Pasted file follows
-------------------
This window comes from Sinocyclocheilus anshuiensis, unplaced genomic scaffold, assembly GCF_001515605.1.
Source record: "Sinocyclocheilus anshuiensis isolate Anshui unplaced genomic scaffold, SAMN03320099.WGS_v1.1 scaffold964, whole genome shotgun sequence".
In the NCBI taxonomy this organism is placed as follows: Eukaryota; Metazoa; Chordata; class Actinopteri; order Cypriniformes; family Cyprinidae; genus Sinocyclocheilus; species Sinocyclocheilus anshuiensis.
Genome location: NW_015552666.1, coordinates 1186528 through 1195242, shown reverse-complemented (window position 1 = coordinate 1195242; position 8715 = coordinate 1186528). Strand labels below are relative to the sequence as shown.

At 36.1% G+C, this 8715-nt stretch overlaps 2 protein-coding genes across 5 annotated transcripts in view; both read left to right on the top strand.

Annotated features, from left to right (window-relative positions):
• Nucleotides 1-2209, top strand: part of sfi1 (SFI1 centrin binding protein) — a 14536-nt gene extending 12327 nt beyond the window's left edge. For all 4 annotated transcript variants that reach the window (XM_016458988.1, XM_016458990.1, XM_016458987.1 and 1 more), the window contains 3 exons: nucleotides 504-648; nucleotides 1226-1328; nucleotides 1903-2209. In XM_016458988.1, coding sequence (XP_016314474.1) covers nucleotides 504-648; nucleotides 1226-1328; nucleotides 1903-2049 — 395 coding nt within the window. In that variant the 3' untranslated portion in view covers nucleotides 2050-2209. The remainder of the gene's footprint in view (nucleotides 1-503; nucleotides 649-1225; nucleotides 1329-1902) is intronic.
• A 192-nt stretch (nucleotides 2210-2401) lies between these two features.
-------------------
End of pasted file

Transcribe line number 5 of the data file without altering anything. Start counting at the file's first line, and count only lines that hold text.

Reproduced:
At 36.1% G+C, this 8715-nt stretch overlaps 2 protein-coding genes across 5 annotated transcripts in view; both read left to right on the top strand.